As you can see, Daniel is pretty happy with his new t-shirt. He'll also be growing out of it next week, though, you think?



Tomorrow we leave for a road trip. I'm driving my kids up to Boston to see my brother and SIL. We're camping along the way and it's going to be a big adventure. Stuart will fly out next weekend to visit all of us, but he isn't coming along for the driving and camping part. Wish me luck! When I come back, I'll have more stuff to show you: a shawl, another Beatrix top, and socks. Oh my!

Sunday, July 12, 2015

Finished! Beatrix top

My Beatrix top is finished! Despite all the problems I created for myself (as detailed on the last post), I really am pleased with how this turned out. I don't remember when I last finished sewing a project for myself that I will actually end up wearing, so that's a win for sure. 

Last evening I asked Stuart to take a few pictures with the nice camera so we ducked out to the back yard for that. You can see Daniel climbing around in the background.

Buttonband is the reverse side of this fabric. Nifty, eh?

The plaids DO NOT MATCH.


Sewing this top has restored, at least partially, my confidence in sewing garments. Most reassuringly, it fits me really well, and I know I can go ahead with another one without making adjustments for fit. I know not to deviate from the instructions and that it's worth spending the time hand-basting the tricky parts, like the set-in sleeve and curved hem, before machine stitching.

I want to cut out another Beatrix top as soon as I pick out the fabric from my stash for it. Maybe I will even do that tonight.

Friday, July 10, 2015

Beatrix: a learning experience

You know what? I'm ready for my garment sewing projects to stop being "learning experiences" and start being just plain successful. 

I'm 97% done with my Beatrix top, and while there are a lot of good things about it, there are a lot of ways I goofed up, too.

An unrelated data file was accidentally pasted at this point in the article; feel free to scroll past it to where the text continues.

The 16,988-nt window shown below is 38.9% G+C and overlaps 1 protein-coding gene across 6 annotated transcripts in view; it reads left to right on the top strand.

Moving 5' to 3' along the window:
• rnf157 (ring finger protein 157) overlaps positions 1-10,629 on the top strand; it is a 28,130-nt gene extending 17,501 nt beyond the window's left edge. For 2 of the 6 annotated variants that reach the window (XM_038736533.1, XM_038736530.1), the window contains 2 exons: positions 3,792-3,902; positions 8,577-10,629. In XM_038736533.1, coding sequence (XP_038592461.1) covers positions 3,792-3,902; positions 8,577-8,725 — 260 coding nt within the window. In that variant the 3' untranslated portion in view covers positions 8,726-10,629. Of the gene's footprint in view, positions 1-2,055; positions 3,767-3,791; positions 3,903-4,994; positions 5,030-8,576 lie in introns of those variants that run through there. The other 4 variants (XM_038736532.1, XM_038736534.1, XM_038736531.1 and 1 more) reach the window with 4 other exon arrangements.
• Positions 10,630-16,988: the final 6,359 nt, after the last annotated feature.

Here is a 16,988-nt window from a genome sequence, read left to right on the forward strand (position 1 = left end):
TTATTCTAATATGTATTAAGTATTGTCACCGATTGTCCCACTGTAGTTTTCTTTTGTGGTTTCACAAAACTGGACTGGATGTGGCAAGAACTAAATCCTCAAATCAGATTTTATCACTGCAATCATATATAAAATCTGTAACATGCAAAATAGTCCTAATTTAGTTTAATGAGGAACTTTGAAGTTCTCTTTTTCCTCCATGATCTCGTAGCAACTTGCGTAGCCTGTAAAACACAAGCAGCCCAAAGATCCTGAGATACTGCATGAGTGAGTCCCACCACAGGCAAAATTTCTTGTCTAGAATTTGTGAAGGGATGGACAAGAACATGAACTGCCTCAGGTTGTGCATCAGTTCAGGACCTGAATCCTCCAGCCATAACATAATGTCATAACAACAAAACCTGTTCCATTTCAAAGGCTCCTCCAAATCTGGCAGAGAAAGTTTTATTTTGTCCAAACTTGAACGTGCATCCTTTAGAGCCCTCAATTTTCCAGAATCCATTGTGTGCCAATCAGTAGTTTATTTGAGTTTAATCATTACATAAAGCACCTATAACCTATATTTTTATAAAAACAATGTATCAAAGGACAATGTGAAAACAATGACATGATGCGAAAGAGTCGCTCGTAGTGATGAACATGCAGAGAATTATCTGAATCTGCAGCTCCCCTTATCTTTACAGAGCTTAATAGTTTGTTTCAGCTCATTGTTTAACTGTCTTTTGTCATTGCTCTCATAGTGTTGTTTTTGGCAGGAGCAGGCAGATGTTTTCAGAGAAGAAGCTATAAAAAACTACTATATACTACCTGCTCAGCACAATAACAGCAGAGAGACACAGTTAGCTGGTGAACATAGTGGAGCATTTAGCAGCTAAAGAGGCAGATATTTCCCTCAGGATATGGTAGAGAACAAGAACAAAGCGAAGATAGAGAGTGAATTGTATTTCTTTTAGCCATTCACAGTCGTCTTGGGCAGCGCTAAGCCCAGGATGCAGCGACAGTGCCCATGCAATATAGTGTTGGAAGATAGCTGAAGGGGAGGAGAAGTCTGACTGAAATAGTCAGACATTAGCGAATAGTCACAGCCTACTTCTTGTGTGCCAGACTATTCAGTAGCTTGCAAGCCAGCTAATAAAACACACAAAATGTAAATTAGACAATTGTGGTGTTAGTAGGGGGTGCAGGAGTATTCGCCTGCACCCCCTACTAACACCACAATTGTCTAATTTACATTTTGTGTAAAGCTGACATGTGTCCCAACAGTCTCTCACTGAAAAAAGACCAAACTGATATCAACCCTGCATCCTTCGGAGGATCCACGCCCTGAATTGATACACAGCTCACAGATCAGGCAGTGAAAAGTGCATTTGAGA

I'll say here that all of the issues are MINE. Rae Hoekstra's pattern and instructions are excellent. I should have followed them more closely. 

First things first: fabric choice. I had a big piece of reversible double gauze I bought on clearance at Gayfeather Fabrics (no up-to-date website to link to, I'm afraid) this spring. It's purple, and on one side is a large-scale plaid with a smaller scale plaid on the other side. If you know me and my tastes, you'll understand when I say I wasn't afraid to use it to try out a pattern for the first time. Purple is not a color I'm drawn to, and while I like plaids in theory, the one plaid shirt I own my husband says makes me look like a farmer. 


If you've ever sewed anything using plaid before, you'll know how important it is to match the plaids. When I cut out the pieces, I was absolutely meticulous about matching the plaid lines...and then I promptly changed my mind about which side of the fabric I actually wanted to face out, and it wasn't until I had sewed the main pieces together that I realized the large plaid pattern doesn't match AT ALL. Oh well. Too late now.

This was my first time using double gauze, and despite all the raving about it I've read online, I found it difficult to work with. Sure it's soft and drapy and feels lovely, but this stuff slides around so much that I was anxious about tracing the pattern accurately. Sewing it felt like trying to stitch two pieces of cotton candy together; at one point my machine (which is a very nice Pfaff just over a year old that was serviced only last month) kept trying to chew up the fabric in the throat plate. Also, the double gauze will fray if you so much as breath on it.


Because of the loose weave and delicate nature of the fabric, it stretches out of shape rather easily. I was distressed to find that even after stay-stitching around the neckline (as per instructions, Rae knows what she's doing, yo), my facing pieces Did Not Fit and were coming up short. I ended up stitching a line of basting around the neck so I could more or less gather it back into shape before hand-basting the neck facing on.

Actually, I did a lot of hand-basting: the facing, the sleeve caps, the hem...you can't go wrong when you stitch things securely into place by hand before sending them through the machine, I say. This is especially true when your fabric is so delicate that it's too risky to rip and redo any seams.

Let's recap here: new to me pattern, unfamiliar fabric type, matching plaids...and to add to my problems, I decided to do the button band facings a little bit differently than the instructions state. You see, since the fabric is reversible, I thought, "Hey, wouldn't it be clever to do the facings inside out to showcase the different plaid on the button bands?"

This was all fine and good until I realized I had a bunch of raw edges that would not have been an issue had I paid more attention. In the end, I cut some pieces of grosgrain ribbon to cover the raw edges at the top of the facings (if you look closely at the picture below, you can see that).